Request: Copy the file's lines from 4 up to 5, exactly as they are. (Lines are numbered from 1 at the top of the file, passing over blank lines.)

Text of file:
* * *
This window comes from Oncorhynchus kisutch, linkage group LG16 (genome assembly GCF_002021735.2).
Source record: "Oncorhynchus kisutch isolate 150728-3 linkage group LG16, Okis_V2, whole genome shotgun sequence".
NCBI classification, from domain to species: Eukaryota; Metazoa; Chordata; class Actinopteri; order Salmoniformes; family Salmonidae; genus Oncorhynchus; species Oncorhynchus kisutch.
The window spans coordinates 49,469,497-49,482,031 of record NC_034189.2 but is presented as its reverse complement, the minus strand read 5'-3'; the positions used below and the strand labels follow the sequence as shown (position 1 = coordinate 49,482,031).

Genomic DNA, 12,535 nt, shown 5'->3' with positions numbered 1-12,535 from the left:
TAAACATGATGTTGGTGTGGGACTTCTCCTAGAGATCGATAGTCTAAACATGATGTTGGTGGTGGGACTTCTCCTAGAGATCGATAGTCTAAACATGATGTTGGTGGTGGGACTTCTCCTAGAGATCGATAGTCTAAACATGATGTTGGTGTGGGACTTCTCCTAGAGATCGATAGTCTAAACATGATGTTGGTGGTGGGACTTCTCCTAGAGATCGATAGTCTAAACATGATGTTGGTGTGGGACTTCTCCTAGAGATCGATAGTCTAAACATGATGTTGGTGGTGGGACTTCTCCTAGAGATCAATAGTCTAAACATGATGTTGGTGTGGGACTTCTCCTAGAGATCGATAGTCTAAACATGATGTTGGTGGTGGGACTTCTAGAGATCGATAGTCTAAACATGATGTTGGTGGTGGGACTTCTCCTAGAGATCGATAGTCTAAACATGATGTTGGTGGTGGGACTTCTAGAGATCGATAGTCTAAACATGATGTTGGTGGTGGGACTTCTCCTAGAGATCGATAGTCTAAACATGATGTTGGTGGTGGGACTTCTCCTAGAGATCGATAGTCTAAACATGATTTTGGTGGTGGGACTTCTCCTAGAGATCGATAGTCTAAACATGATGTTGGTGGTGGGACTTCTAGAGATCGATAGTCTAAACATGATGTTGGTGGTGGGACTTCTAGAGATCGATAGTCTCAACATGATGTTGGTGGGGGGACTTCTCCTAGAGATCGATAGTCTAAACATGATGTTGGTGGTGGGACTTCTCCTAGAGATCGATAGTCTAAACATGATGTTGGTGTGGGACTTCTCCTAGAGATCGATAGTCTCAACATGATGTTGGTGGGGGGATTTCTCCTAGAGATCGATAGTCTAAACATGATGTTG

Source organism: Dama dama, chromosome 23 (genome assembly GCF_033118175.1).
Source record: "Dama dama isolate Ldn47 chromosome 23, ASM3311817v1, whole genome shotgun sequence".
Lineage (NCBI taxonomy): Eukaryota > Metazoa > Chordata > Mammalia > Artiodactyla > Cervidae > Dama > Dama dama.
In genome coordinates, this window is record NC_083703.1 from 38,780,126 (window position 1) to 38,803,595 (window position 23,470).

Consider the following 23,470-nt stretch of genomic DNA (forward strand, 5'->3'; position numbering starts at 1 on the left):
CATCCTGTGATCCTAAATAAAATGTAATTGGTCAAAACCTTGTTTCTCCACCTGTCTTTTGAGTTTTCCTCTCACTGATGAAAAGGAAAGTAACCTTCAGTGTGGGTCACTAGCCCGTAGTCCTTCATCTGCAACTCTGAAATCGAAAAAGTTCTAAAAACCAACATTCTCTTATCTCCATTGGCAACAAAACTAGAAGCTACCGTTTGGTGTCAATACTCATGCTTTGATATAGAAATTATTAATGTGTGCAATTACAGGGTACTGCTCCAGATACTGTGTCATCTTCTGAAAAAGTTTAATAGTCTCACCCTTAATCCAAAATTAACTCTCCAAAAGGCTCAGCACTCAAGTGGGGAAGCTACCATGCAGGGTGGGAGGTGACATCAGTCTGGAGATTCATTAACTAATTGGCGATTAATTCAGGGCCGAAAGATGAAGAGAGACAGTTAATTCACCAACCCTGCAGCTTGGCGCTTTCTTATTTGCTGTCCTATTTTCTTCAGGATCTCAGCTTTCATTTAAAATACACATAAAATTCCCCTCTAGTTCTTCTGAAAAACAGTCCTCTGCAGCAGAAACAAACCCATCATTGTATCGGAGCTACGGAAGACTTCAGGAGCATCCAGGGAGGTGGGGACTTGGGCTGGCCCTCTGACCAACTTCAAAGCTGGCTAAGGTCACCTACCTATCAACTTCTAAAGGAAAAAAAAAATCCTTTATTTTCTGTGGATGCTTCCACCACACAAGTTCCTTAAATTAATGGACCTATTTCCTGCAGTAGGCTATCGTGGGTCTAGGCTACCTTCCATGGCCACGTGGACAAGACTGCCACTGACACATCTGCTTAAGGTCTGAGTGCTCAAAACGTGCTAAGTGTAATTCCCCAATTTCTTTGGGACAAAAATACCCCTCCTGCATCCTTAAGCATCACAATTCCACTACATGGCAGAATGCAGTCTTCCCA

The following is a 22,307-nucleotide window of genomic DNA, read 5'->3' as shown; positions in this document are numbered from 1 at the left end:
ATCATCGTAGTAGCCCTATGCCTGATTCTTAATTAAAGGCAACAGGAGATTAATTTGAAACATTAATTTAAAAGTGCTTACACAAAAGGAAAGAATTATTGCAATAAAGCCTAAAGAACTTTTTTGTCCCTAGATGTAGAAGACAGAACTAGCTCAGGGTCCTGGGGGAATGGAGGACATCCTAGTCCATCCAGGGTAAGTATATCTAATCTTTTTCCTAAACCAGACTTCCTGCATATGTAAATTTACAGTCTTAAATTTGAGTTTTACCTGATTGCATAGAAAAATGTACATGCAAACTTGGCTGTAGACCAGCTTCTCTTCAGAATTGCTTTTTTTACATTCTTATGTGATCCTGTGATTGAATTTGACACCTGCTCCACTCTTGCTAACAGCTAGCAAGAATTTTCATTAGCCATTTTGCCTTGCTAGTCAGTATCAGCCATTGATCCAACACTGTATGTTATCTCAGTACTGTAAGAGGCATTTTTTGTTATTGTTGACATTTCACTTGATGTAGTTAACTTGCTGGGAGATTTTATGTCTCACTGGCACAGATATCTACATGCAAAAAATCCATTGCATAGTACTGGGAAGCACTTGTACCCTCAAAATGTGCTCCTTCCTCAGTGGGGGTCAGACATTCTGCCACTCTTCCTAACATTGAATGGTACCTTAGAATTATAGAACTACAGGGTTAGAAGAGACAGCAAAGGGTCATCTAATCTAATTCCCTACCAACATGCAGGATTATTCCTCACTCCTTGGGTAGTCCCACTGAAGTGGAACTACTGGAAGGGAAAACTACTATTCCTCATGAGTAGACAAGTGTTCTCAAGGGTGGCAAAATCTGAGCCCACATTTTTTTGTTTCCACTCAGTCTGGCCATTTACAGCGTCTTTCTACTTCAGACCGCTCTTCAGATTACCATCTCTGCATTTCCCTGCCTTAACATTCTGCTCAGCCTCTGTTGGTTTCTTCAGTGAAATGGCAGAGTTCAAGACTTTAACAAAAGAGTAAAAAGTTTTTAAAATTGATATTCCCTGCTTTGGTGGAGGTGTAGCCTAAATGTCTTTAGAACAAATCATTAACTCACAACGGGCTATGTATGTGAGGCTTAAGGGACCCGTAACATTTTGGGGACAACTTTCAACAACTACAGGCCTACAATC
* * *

The window spans coordinates 49,469,497-49,482,031 of record NC_034189.2 but is presented as its reverse complement, the minus strand read 5'-3'; the positions used below and the strand labels follow the sequence as shown (position 1 = coordinate 49,482,031).

Genomic DNA, 12,535 nt, shown 5'->3' with positions numbered 1-12,535 from the left: